My hunch is that all of either is not ideal.

PS dogs do understand a lot of words. A border collie may understand up to 200 words - similar to a 2 year old!

But they too also like some baby talk - it is verbal grooming - they pick up the tone - they also will squeal and rumble back too. Their version of baby talk?

Sent by Robert Paterson | 5:13 PM | 6-18-2008

Babies show a preference for "parentese" and this effect shows up in very young babies.

Also there is a difference in the quality of sound/vowels you make for your dog vs the sound you make for a baby. People use a higher pitch for dogs and for babies you use a high but also varied pitch for a baby.

Sent by robin | 6:00 PM | 6-18-2008

I concur with Sarah Lee. I just can't do the rhyming nonsense talk. Personally, it just doesn't feel right coming out of my mouth. I do, however, vary my pitch/tone going high when expressing happy things and low when expressing something more serious. All the while using words that are found in the dictionary. My baby cousin and my niece react the same way to me as they do to my grandmother doing the goo-goo talk.

Sent by Arlene | 6:07 PM | 6-18-2008

Ohhh just wait til little Ike turns my darling daughter.....then you'll wish you could have back that baby you talked so stupidly to (didn't anybody warn you that those sweet little babies become evil and possessed when they're teens?) There's nothing wrong with baby talk as a matter of fact, I talk baby talk to the cat all the that stoopid too??? :P

Sent by Julie in North Carolina | 11:28 PM | 6-18-2008

As if parents don't have enough to worry about, with everyone telling them what to do and what not to do! Just what are the risks to children? Do we actually see 8-year-old kids talking baby talk? Is there some concern that because of undue babytalking from his mother, Barack Obama's going to suddenly start calling Hillary his snookie-ookums?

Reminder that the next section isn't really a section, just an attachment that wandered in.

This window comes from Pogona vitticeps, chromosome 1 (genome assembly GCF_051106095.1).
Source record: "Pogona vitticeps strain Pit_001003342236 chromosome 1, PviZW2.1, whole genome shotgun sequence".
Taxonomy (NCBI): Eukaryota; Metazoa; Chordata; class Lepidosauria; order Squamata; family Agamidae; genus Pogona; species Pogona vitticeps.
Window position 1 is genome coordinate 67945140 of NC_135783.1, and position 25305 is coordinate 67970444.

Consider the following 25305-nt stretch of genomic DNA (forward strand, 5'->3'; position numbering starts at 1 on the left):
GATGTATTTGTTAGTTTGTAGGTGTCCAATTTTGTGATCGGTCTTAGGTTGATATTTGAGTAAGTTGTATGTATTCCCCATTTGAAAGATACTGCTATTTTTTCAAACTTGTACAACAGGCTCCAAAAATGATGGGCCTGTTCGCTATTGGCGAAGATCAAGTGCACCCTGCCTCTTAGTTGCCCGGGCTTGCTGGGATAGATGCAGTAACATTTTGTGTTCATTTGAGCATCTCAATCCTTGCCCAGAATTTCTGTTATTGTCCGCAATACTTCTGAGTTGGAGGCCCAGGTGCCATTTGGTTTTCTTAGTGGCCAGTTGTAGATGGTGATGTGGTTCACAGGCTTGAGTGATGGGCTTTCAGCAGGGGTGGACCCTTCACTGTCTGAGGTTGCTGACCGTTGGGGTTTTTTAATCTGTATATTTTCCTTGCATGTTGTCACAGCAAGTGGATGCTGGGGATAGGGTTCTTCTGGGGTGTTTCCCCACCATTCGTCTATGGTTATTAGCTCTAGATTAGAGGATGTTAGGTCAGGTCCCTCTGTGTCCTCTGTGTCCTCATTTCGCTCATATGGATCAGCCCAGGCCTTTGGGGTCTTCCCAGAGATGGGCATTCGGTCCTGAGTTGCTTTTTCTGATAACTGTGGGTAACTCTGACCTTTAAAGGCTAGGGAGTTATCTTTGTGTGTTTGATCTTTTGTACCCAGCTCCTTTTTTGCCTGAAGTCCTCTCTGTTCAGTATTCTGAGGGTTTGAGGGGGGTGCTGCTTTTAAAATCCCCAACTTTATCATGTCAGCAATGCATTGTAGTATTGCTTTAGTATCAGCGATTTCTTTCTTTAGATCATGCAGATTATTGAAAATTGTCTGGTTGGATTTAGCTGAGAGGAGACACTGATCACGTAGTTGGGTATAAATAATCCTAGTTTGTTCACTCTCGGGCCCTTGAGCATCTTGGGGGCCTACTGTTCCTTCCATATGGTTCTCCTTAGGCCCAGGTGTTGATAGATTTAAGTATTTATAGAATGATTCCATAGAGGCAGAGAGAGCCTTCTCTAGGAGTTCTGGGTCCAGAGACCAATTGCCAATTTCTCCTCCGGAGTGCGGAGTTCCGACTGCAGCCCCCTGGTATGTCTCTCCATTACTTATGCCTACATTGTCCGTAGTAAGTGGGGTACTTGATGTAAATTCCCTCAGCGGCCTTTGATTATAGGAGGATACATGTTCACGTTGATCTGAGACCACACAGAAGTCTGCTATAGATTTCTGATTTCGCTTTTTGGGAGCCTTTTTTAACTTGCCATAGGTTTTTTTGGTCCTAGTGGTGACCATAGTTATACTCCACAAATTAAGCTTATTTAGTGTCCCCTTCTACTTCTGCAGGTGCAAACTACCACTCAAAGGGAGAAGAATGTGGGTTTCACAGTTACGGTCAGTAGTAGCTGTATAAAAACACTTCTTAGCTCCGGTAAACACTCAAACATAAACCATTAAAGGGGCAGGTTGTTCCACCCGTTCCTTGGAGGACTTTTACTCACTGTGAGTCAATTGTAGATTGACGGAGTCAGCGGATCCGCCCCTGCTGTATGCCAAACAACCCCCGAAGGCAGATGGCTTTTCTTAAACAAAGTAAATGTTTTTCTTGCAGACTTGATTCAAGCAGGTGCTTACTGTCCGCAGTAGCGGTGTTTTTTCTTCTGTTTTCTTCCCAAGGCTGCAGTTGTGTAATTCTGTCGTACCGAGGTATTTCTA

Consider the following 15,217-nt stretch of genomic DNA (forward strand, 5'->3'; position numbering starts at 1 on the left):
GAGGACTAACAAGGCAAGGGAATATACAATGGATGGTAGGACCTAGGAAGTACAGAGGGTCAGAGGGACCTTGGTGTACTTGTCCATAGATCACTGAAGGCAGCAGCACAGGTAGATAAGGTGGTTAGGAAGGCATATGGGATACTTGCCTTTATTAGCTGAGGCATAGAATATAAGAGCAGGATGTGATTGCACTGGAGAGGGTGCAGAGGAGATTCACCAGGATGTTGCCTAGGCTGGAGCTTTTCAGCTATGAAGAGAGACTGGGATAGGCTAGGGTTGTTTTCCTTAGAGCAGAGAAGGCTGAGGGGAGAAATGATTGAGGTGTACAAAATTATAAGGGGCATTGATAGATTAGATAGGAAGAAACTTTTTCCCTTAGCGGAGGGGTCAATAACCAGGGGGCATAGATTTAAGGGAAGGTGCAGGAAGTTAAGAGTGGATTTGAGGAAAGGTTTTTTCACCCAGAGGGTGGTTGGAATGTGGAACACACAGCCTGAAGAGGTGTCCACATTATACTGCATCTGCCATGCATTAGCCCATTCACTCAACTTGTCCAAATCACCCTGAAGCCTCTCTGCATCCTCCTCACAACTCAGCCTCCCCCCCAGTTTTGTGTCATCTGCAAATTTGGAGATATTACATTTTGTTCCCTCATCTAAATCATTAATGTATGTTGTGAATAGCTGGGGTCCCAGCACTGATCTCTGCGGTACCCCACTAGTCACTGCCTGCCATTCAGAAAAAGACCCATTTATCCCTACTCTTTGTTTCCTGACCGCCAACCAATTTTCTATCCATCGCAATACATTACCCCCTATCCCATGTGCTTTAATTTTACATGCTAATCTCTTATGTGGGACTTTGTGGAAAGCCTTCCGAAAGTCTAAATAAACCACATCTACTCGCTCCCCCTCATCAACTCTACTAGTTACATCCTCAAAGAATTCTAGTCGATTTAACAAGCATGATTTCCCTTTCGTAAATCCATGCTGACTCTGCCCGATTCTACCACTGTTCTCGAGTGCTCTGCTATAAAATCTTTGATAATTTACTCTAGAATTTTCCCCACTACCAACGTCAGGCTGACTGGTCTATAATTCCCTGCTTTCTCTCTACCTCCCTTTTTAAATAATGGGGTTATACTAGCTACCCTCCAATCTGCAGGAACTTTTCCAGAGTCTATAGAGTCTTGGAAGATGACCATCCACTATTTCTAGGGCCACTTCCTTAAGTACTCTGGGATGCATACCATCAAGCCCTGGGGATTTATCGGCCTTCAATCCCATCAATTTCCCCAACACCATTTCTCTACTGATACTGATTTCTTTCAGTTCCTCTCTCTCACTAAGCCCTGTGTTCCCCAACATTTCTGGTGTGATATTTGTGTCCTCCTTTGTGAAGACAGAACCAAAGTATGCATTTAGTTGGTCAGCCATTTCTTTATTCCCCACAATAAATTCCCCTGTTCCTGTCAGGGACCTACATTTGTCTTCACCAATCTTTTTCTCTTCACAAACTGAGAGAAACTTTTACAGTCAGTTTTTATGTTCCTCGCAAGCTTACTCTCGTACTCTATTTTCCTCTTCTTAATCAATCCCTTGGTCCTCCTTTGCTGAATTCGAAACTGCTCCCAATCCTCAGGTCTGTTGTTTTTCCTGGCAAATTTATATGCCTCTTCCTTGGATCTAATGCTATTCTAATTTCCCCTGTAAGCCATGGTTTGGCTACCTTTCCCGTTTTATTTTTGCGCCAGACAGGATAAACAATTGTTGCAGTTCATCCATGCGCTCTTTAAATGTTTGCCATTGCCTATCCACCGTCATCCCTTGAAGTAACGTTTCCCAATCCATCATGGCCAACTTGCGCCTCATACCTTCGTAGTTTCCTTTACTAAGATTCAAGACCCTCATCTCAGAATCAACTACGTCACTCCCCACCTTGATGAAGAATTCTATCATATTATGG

Alison: you're obviously getting bored. Come back to work!

Sent by Marc Naimark | 4:32 AM | 6-19-2008

@ Marc: Do we actually see 8-year-old kids talking baby talk?

I have! It was shocking. The poor child was at least 8.

Speaking babytalk may be hard-wired...but so is farting in public. Let's avoid both, shall we?

Sent by Nathan in Holland | 8:31 AM | 6-19-2008

My fianc?? and I talk about this issue a lot. I know growing up that my family did not consciously use baby talk, and it led to precociously verbal youngsters (complete sentences coming within a few weeks of talking). Since E and I are very verbal people, we'd like to see the same thing.

Besides, if you focus on baby talk, you lose the opportunity of vocalizing for the child. Half of the fun of having a non-verbal baby is making up what they actually would be saying :).

Sent by Kate | 9:11 AM | 6-19-2008

it's pretty hard to avoid the baby talk when they're just so dang cute. alison, your voice is very, very missed in the morning in my cubicle!

Sent by Holly | 11:25 AM | 6-19-2008

I have no real opinion on baby talk at this moment, but can I just point out that I love that they make onesies that say "Baby Pirates" on them? Now that's pretty fantastic.

Sent by Sarah | 1:15 PM | 6-19-2008

I sat next to a woman at the pool yesterday who was deliberately talking to her one year old in complete, adult like sentences. The kids didn't pay a bit of attention to her. Meanwhile two little girls would come up to the baby and talk baby-talk to her ("Hi Baby-wabee", etc.) and the little one ate it up. Just sayin'

Mine are 7 and 9 now. I spoke parentese. Today they both speak at a normal or above age level.

Sent by Susie | 4:31 PM | 6-19-2008

Baby talk between adults- revolting. Baby talk from an adult toward a baby- just fine! Once the baby is over a year old, though, cut it out.

Sent by Tom Grant | 1:44 PM | 6-20-2008

Definitely a normal behavior- at least the higher pitch voice and exaggerated facial expressions. The important thing, in my opinion, is the interaction and bonding. I enjoy parentese, and coming up with ridiculous rhymes. To each their own. My 6 week old started smiling and laughing at three weeks with probably excessive amounts of parentese time. My four year old was smiling and laughing at the "normal" six weeks with significantly less parentese. This probably means nothing, and is normal variation. However, our second baby certainly smiles easier with a little parentese.

Sent by Anna | 2:57 PM | 6-30-2008

Cats, dogs, people, other mammals... we're all wired to recognize a high soft voice as comforting and happy. Lower, louder voices are recognized as not happy, perhaps neutral or even threatening. Using repetitive sounds helps prepare baby brains develop pattern recognition and affection for the adult doing the cooing. Like any other purely human behavior, some people will be missing the ability to set limits.

Sent by Maggie | 11:53 AM | 7-1-2008